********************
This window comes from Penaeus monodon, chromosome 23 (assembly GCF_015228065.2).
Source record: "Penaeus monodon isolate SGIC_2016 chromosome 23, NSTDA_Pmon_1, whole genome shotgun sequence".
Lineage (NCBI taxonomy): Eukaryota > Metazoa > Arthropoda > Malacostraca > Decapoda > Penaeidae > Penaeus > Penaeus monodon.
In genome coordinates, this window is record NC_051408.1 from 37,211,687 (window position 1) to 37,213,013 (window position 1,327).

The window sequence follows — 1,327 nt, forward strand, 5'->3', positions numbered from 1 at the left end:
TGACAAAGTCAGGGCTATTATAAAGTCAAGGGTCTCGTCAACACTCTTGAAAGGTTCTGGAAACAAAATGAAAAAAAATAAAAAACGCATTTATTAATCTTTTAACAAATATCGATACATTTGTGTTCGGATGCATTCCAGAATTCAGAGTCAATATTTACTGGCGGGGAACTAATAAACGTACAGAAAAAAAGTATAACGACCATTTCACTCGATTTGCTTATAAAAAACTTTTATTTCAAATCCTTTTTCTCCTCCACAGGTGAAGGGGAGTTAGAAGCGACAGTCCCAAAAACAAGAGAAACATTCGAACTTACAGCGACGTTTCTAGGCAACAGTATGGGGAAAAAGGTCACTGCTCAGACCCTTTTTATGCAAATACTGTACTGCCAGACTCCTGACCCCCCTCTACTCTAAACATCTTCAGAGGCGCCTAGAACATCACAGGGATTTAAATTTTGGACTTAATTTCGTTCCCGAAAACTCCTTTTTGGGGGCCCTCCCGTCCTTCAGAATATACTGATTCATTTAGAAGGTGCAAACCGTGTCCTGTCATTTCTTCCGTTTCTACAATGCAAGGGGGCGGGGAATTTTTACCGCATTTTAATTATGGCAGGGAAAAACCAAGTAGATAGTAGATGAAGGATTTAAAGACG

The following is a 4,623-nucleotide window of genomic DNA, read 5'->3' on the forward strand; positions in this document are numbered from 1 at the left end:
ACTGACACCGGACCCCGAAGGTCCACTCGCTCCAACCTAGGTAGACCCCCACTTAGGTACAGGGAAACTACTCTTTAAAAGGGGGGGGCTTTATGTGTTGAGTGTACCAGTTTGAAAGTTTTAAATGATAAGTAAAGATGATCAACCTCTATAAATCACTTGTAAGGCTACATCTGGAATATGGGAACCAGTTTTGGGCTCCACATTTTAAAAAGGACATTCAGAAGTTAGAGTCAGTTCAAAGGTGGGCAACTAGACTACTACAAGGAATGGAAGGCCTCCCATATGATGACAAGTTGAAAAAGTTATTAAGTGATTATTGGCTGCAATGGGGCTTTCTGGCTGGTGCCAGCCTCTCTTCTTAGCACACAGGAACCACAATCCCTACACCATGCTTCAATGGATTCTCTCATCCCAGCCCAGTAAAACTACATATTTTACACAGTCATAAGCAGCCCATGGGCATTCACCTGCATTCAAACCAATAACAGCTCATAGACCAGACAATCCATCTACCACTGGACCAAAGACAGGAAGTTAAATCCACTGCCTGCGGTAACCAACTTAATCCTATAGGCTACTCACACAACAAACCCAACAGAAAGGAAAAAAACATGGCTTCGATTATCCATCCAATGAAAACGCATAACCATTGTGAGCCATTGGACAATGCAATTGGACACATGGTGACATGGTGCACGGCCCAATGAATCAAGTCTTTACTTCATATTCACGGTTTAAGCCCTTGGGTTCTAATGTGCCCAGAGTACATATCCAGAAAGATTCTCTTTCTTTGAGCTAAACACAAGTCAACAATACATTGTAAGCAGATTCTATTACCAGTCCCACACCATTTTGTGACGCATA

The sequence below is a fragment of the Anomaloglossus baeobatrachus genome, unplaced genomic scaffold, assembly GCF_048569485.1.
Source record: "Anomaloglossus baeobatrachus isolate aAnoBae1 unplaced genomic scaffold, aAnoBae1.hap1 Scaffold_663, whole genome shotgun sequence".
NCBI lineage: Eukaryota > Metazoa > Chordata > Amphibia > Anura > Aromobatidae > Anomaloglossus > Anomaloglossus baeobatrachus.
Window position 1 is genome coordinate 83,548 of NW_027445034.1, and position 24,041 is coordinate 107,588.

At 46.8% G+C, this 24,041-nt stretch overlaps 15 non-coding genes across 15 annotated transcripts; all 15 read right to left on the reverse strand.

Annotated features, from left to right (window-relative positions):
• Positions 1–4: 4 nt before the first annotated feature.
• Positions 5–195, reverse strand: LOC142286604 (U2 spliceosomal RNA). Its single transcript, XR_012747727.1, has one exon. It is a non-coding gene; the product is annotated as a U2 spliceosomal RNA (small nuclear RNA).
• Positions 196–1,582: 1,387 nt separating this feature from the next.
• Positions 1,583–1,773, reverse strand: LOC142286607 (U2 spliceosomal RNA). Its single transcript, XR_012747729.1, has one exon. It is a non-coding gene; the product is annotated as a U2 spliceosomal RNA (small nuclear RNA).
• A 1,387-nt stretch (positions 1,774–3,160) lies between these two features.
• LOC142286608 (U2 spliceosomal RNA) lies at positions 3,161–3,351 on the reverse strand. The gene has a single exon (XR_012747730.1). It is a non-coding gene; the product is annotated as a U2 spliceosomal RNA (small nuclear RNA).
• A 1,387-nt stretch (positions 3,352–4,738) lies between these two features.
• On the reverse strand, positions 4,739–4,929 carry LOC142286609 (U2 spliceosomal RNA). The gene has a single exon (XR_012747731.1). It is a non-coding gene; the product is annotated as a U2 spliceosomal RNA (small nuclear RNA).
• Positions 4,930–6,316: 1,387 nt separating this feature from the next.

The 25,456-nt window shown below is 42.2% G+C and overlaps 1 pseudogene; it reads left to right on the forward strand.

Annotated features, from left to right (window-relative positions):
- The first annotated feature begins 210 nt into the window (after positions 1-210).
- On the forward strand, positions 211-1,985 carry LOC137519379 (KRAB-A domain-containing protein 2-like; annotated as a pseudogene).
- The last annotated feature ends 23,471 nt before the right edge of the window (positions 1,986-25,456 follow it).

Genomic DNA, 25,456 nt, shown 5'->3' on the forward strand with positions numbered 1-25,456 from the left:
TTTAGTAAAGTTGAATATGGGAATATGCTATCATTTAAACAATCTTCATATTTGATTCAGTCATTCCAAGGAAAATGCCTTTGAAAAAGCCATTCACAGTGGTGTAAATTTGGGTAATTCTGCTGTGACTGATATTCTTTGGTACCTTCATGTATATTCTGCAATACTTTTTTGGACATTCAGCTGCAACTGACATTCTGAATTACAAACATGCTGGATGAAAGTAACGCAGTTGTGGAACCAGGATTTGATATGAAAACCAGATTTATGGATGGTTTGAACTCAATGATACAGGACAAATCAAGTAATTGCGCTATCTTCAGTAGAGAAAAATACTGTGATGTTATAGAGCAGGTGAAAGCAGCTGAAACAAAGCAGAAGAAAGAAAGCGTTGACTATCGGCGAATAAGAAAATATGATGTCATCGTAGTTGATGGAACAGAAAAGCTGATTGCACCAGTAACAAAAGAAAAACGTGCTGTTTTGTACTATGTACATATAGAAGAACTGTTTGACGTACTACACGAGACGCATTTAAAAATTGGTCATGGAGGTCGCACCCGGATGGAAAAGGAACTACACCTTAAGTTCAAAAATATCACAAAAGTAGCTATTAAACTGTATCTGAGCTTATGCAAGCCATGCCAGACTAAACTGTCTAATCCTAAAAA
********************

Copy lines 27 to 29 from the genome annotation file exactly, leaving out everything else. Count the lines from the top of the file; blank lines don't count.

- On the forward strand, positions 211-1,985 carry LOC137519379 (KRAB-A domain-containing protein 2-like; annotated as a pseudogene).
- The last annotated feature ends 23,471 nt before the right edge of the window (positions 1,986-25,456 follow it).

Genomic DNA, 25,456 nt, shown 5'->3' on the forward strand with positions numbered 1-25,456 from the left: